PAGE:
Make your way around the delta on walking trails or by boat. However you travel, you’ll get to photograph an abundance of wildlife including the ‘big five game animals – lions, leopards, African buffalos, and African bush elephants. Okavango Delta is also a haven for hippos, expect to see them stomping and honking through the waters.

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18. Kenai Fjords National Park, Alaska – Hang Out With Sea Otters

A couple of hours’ drive from Anchorage lies one of Alaska’s most untamed wildernesses. Kenai Fjords National Park was set up in 1980 to this sprawling, natural wonder, including the huge Harding Ice Field which has almost 40 glaciers flowing from it. The park’s chilly waters and lush forests are also home to vast species of wildlife. Among the many marine mammals, you can see are sea otters – a protected species that were once hunted to the brink of extinction in the 18th and 19th centuries.

There’s a very high chance of seeing them too, ninety percent of the world’s sea otters live on the Alaskan coast. Apart from these adorable creatures, by exploring Kenai Fjords National Park you might also be able to see orcas, fin whales, and harbour seals as well as mountain goats, black and brown bears, and wolverines. The best time to come is the summer, with plenty of long days and great light to take advantage of.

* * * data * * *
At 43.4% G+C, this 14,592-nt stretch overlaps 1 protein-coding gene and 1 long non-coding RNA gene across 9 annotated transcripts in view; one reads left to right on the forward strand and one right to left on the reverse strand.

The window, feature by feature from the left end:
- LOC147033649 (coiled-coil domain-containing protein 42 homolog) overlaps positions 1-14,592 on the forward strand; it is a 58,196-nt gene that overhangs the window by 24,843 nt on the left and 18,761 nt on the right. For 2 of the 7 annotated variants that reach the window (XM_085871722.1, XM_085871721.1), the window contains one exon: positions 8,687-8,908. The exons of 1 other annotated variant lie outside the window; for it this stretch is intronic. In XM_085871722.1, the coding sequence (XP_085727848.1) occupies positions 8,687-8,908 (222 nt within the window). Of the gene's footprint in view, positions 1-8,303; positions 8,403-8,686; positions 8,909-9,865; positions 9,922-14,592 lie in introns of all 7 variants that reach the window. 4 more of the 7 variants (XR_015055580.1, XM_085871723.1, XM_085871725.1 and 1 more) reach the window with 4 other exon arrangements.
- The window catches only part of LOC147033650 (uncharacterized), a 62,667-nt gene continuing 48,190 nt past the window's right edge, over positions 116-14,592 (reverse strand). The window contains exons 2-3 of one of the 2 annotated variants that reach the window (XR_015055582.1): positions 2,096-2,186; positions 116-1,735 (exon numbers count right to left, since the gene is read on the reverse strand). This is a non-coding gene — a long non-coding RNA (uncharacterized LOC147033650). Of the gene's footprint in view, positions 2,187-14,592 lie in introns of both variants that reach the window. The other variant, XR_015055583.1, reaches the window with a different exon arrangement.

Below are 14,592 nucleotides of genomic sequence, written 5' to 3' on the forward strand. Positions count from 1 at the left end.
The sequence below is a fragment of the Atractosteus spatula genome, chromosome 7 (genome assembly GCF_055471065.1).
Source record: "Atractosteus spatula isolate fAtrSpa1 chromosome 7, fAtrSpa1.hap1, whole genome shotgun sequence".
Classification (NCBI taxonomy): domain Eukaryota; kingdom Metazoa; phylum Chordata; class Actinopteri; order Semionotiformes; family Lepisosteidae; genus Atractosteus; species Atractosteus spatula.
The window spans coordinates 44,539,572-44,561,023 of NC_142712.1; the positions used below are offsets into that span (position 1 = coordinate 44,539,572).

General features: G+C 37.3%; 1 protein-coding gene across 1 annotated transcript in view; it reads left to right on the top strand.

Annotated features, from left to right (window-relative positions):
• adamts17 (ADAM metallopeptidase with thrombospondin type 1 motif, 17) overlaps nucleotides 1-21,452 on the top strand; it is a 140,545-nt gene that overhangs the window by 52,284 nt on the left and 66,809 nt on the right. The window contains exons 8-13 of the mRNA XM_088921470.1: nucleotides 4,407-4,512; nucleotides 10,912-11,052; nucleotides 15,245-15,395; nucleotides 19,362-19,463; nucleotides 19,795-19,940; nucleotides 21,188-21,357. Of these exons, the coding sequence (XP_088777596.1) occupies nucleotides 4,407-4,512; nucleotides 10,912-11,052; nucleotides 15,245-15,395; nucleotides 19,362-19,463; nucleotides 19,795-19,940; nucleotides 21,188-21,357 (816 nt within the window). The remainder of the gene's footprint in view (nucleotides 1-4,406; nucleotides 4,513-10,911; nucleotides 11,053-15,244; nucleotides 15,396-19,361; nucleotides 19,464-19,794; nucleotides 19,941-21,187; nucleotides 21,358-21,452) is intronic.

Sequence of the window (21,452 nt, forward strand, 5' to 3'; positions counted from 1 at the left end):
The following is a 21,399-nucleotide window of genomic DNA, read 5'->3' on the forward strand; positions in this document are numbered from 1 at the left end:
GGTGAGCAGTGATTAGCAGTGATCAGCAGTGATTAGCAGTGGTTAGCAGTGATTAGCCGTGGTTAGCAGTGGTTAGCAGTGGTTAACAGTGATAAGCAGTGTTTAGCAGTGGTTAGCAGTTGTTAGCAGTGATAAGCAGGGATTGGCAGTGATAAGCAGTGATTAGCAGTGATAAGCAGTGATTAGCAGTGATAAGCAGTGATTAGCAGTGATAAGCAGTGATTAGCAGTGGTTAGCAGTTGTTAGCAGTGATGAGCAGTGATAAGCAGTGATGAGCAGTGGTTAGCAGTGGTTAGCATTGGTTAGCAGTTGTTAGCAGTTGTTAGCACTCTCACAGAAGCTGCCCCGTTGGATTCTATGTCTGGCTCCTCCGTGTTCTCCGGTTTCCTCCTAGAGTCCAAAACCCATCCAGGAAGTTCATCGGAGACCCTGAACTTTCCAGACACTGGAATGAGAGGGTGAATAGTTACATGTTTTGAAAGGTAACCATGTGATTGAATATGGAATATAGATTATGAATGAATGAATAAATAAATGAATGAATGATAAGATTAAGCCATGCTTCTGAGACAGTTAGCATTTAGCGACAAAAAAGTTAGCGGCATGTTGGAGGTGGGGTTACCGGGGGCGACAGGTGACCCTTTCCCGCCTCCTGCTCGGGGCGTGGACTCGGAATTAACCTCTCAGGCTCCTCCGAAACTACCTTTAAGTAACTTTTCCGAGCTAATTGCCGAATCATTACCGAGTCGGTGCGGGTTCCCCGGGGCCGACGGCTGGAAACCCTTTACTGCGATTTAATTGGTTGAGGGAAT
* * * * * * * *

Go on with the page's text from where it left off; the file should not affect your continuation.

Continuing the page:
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19. Glacier Bay National Park and Preserve, Alaska – To See Seals

Another Alaskan wilderness that’s worth a trip with your camera is Glacier Bay National Park and Preserve. The remote natural area in the south east of Alaska was declared a national monument in 1925 and has been a UNESCO World Heritage Site since 1992. It’s a destination for exploring vast, icy, landscapes and still waters – over a fifth of the work is made up on marine waters, and glaciers cover 27 percent of the park.

Among the marine life that thrives in Glacier Bay National Park and Preserve are harbour seals that you can see swimming and bobbing near glaciers or in Sitakaday Narrows. The park’s waters are also home to sea lions, porpoises, and sea otters. On land, you can look out for the blue glacier bear ( a rare type of black bear), as well as mountain goats, moose and wolves.

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20. Ningaloo Reef – A Paradise for Underwater Photographers

Barrier Reef isn’t the only spectacular marine destination in Australia. Western Australia is home to the Ningaloo Reef – a paradise for underwater photographers. It’s famous for whale shark and manta ray, and turtle sightings. Take a swim with the largest fish in the world – the whale shark, which you can do between March and July.

If shooting while diving isn’t your thing – there’s plenty of amazing marine life to be observed from a glass-bottomed boat including vast numbers of tropical fish and dolphins. There’s plenty of fantastic landscape photography opportunities in the region too. You can take a guided walk up Mandu Mandu gorge, or explore the red canyons of Cape Range National Park.